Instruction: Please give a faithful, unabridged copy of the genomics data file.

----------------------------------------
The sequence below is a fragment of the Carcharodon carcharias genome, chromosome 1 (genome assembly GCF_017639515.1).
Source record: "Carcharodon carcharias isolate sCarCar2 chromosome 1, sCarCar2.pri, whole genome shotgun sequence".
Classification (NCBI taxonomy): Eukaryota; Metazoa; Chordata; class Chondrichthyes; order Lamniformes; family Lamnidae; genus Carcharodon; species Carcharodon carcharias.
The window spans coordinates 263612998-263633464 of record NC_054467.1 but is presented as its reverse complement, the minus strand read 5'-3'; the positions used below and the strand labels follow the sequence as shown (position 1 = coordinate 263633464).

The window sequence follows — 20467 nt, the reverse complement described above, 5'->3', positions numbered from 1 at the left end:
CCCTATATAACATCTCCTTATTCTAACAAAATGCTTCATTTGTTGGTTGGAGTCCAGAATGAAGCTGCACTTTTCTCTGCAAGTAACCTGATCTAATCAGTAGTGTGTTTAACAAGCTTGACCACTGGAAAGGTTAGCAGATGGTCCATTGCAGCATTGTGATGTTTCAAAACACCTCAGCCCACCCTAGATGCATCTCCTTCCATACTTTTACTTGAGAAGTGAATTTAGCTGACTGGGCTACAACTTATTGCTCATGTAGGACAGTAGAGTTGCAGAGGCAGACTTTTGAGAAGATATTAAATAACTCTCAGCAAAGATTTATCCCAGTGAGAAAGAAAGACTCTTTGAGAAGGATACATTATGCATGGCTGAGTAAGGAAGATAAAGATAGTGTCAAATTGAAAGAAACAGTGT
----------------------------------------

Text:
The sequence below is a fragment of the Carcharodon carcharias genome, chromosome 1 (genome assembly GCF_017639515.1).
Source record: "Carcharodon carcharias isolate sCarCar2 chromosome 1, sCarCar2.pri, whole genome shotgun sequence".
Classification (NCBI taxonomy): Eukaryota; Metazoa; Chordata; class Chondrichthyes; order Lamniformes; family Lamnidae; genus Carcharodon; species Carcharodon carcharias.
The window spans coordinates 263612998-263633464 of record NC_054467.1 but is presented as its reverse complement, the minus strand read 5'-3'; the positions used below and the strand labels follow the sequence as shown (position 1 = coordinate 263633464).

The window sequence follows — 20467 nt, the reverse complement described above, 5'->3', positions numbered from 1 at the left end:
CCCTATATAACATCTCCTTATTCTAACAAAATGCTTCATTTGTTGGTTGGAGTCCAGAATGAAGCTGCACTTTTCTCTGCAAGTAACCTGATCTAATCAGTAGTGTGTTTAACAAGCTTGACCACTGGAAAGGTTAGCAGATGGTCCATTGCAGCATTGTGATGTTTCAAAACACCTCAGCCCACCCTAGATGCATCTCCTTCCATACTTTTACTTGAGAAGTGAATTTAGCTGACTGGGCTACAACTTATTGCTCATGTAGGACAGTAGAGTTGCAGAGGCAGACTTTTGAGAAGATATTAAATAACTCTCAGCAAAGATTTATCCCAGTGAGAAAGAAAGACTCTTTGAGAAGGATACATTATGCATGGCTGAGTAAGGAAGATAAAGATAGTGTCAAATTGAAAGAAACAGTGT